Addressing his ruling party, Zanu PF, politburo meeting in Harare on Wednesday, President Mnangagwa said that going forward, his government remained committed to working well with the Church to advance the national development agenda as a united people.
He said Zanu PF had a close relationship with the Church, dating back to the days of the liberation struggle.
“In the post-independence period we continued to work well. However, it is most unfortunate when men of the cloth begin to use the pulpit to advance a nefarious agenda for detractors of our country. Those who want to enter the political realm are welcome to do so. They must come out and form political parties,” Mnangagwa said.
Mnangagwa said this after the Zimbabwe Catholic Bishops Conference (ZCBC) issued a scathing Pastoral letter last Friday, accusing the government of various human rights violations.
The Catholic Bishops said the struggle in Zimbabwe, between those who think they have arrived and those on the march, has resulted in a multi-layered crisis of the convergence of economic collapse, deepening poverty, food insecurity, corruption and human rights abuses among other crises in urgent need of resolution.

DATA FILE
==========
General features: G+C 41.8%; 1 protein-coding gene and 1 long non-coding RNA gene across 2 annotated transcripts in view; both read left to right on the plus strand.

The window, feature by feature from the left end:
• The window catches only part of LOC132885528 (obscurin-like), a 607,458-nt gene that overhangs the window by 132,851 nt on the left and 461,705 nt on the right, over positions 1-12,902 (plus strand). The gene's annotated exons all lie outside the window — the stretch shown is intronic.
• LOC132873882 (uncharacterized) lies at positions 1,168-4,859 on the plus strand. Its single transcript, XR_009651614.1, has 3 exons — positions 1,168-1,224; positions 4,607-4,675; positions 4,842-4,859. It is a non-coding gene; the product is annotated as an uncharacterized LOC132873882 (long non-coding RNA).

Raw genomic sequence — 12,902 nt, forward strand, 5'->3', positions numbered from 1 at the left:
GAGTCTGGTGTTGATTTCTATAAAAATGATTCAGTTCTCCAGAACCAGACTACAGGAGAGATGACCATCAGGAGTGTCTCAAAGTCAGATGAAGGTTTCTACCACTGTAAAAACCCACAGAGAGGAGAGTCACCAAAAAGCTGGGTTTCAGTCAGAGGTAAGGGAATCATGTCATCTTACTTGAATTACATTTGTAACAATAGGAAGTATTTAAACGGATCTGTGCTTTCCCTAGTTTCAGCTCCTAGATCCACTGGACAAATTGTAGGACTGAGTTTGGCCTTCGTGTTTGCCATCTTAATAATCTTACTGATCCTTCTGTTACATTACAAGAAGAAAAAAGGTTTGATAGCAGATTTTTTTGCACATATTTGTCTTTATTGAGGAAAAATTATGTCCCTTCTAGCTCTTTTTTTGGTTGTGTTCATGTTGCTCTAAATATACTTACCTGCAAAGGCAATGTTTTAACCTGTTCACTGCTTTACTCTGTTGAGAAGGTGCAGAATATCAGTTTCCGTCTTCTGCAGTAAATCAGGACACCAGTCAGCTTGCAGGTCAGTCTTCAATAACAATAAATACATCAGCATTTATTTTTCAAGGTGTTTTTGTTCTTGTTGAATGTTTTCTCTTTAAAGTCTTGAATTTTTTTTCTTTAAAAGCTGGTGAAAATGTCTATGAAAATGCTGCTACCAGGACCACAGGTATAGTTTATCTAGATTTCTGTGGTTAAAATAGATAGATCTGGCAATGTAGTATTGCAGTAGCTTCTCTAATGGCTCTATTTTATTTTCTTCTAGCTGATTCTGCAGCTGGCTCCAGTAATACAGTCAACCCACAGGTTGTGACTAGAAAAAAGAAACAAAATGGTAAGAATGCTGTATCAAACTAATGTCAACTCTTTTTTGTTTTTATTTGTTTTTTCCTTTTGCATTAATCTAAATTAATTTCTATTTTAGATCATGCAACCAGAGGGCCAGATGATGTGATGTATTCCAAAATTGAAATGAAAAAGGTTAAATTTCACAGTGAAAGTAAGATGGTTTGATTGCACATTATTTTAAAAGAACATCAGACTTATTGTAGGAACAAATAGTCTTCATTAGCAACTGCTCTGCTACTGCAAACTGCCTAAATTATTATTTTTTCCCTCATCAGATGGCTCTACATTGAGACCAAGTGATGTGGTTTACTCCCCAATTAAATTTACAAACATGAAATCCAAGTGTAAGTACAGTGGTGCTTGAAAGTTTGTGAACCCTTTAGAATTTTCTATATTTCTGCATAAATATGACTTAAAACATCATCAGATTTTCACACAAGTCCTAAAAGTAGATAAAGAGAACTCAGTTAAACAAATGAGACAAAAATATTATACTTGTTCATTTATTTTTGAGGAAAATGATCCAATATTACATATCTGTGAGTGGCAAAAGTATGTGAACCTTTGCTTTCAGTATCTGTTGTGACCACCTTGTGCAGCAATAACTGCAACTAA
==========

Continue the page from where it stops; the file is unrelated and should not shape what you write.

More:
“Following the government crackdown on dissent after the 31 July demonstrations, we have also witnessed attempts by President Cyril Ramaphosa of South Africa to intervene by sending a special envoy. Their failure to make broad consultations with the Church and civic society at this most tempestuous time was most regrettable,” the bishops said.
Zimbabwe’s Minister of Information Publicity and Broadcasting Services, Monica Mutsvangwa lashed out at the bishops for issuing the letter.
“Ahead of the Catholic Sunday Mass, the government of Zimbabwe draws the attention of the national Catholic congregation shards of a Pastoral Letter issued under the misguided if evil-minded leadership of the Archbishop of Harare,” Mutsvangwa said.
The World Council of Churches, the Lutheran World Federation, the World Communion of Reformed Churches, and the World Methodist Council have all come out in support of the Catholic bishops.
“We have heard the laments of our sisters and brothers in your country and we are deeply concerned about the circumstances by which you are afflicted. We express our solidarity with all the people of Zimbabwe yearning for the realisation of their human rights, for justice, and for physical and economic security in their communities,” they said in a joint statement.
They condemned the increasing use of force, violence and intimidation against people protesting these failures, targeting particularly those deemed to oppose the current government.